My wife, Sandra Wells, had a conference to attend in Toronto and suggested I go with her five days earlier for a much-needed vacation. I reluctantly agreed, assuming the city was a boring financial center. I returned convinced that it is the most underrated leisure destination in North America. But on the way there, we had a fascinating detour.
We had assumed that the Toronto International Film Festival was over when we booked our flight to arrive the morning after its official closing. In fact, so many meetings continued that we were unable to get a good hotel room downtown for the first three days (Toronto has become the hottest film fest city this side of Cannes). We ended up at the superb Waterside Inn in the Port Credit section of the suburb of Mississauga ("missih-saw-guh," named after the local First Nation, as Indian tribes are called in Canada). We planned to go downtown after we recovered from jet lag the first day.
Knowing the first day would be rainy, we had agreed to a tour by car with Matthew Wilkinson of Heritage Mississauga, figuring the worst that happened would be we would fall asleep. Instead, his passion kept us wide awake for four hours! He got our attention with the story of "Hurricane Hazel" McCallion, a 91-year-old former pro hockey player who has been mayor since 1978 and has driven the amazingly enlightened development of nine villages (the first founded in 1836), united into the sixth-largest city in Canada, with a population of 750,000. Spread across 111 square miles, much of it is parkland, while 270 historic buildings are designated for preservation, and there are more than 1,000 sites for cultural events. All of this smart development is supported by the booming local economy.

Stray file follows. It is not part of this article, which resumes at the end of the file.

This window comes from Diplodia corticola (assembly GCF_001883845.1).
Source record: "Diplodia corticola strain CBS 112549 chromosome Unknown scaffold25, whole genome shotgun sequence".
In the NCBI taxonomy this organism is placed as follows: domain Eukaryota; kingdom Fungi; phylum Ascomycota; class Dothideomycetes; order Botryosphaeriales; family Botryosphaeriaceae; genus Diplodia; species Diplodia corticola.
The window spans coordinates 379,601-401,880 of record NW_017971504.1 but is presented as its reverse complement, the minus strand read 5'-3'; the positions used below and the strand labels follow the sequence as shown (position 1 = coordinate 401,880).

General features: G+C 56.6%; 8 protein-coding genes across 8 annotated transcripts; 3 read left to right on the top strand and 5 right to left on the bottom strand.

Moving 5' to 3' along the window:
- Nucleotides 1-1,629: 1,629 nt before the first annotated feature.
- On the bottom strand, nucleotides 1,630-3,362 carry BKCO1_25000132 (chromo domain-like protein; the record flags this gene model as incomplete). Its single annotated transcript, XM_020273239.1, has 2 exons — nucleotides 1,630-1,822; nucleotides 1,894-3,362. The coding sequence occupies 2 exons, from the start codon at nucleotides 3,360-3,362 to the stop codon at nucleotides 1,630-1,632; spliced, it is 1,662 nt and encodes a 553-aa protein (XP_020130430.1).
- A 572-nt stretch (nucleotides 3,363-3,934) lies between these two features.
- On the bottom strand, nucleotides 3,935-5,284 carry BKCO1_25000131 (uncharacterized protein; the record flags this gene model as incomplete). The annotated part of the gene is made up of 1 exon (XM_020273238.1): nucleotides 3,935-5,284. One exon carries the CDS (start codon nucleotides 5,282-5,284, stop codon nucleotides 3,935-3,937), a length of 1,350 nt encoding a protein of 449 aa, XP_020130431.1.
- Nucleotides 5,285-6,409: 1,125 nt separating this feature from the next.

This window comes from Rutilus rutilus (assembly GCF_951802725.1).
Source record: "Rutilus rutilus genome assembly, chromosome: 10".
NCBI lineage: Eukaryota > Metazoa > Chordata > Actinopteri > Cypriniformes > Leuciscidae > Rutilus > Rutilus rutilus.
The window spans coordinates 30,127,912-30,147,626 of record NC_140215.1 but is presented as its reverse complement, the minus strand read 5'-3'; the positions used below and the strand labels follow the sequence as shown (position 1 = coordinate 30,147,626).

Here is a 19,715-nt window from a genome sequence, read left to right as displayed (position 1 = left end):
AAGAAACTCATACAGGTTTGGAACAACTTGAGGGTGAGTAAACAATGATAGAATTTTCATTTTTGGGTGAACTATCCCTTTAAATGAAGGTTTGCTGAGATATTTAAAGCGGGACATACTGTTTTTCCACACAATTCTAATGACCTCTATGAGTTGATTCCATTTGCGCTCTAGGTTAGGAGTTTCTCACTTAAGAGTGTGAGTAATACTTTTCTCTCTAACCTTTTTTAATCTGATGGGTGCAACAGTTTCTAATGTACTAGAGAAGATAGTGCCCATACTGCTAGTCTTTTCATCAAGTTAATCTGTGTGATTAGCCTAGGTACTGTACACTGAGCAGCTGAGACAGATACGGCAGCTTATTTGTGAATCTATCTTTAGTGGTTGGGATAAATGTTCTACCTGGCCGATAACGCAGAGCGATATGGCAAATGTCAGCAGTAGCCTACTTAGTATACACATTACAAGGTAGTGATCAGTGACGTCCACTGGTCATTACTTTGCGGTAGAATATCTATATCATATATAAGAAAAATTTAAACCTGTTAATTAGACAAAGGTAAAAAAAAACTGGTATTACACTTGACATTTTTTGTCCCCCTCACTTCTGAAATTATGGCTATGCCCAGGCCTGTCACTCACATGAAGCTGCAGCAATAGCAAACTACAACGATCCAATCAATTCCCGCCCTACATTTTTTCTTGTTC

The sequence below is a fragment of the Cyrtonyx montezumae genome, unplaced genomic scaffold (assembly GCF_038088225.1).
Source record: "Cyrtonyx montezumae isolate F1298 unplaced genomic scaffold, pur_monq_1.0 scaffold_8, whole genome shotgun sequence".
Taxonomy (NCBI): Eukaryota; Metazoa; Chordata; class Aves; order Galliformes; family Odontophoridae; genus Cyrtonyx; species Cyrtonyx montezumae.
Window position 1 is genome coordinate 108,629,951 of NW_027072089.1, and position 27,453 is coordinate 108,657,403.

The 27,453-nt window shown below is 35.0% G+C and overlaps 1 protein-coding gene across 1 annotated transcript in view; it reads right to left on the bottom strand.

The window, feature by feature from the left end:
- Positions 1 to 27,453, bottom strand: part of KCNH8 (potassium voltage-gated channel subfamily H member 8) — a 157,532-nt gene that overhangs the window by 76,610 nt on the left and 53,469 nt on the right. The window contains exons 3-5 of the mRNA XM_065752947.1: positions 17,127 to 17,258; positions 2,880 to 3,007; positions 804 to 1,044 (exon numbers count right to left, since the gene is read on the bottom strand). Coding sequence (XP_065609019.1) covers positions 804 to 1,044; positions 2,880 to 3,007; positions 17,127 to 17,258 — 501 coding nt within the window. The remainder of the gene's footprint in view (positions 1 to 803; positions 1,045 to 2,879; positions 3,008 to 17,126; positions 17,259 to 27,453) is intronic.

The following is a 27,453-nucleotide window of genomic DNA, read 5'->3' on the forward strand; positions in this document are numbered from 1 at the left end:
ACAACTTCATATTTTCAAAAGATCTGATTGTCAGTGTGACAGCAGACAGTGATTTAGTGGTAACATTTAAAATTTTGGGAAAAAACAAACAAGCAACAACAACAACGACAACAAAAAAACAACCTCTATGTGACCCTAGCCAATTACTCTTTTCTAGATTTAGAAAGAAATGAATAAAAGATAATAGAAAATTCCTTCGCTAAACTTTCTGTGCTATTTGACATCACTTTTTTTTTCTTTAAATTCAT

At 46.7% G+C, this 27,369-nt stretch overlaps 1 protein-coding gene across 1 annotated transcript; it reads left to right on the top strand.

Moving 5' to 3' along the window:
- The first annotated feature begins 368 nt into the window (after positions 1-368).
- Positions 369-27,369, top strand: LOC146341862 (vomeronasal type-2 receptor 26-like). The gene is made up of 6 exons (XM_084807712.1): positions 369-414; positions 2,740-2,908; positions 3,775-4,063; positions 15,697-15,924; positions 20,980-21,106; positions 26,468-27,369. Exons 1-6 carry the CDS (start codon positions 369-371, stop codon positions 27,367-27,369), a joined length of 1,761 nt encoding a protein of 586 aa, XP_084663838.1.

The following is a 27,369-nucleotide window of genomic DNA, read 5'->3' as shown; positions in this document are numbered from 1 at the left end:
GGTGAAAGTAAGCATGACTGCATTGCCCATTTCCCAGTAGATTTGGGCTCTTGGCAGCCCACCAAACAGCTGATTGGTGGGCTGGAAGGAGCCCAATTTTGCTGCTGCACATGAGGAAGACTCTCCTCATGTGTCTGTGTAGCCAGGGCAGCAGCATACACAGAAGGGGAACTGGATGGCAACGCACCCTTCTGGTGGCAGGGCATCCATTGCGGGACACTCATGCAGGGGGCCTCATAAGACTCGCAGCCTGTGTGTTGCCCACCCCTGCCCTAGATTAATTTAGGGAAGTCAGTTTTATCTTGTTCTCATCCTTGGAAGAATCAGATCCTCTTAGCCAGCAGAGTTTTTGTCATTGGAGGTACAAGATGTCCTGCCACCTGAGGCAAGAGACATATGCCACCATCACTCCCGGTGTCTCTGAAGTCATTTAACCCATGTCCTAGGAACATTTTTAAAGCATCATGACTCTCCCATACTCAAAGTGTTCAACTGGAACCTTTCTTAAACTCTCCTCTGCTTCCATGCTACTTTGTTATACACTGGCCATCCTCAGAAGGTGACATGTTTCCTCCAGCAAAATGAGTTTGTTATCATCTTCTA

Afterwards, the rain had stopped, so we walked around the charming Port Credit neighbourhood, full of specialty shops, art galleries, and restaurants (we had dinner at the appropriately named TEN).
The next day we toured The Living Arts Centre, said to be the first building in the world to encompass all the arts and be run in a way that isn't deeply dependent on government. The business community believes so strongly that its employees should be cultured that it paid for the 225,000 sq. ft. building, opened in 1997, while the city foots the utility bills and the Centre is expected to at least break even in its operations. It does so by hosting corporate events, filling up its two auditoriums with fundraisers for local organizations and fans of international stars (Punjabi and Tagalog are spoken by more locals than French), holding classes, renting studios to artists and selling their work. Articulate curator Cole Swanson blew us away when he showed us not only the talent that has been cultivated, but the advanced technologies being used for safety in working glass and wood. New CEO Ron Lenyk explained why he was excited by the challenges over lunch in the (profitable) restaurant.
Then manager Paul Damaso showed us the just-opened Celebration Square, which can hold an audience of 30,000 for outdoor concerts with directional speakers so neighbors aren't disturbed (the space is completely wi-fi-enabled and the neighbors include the stunningly-designed civic center and a state-of-the-art library which gets a million visits a year).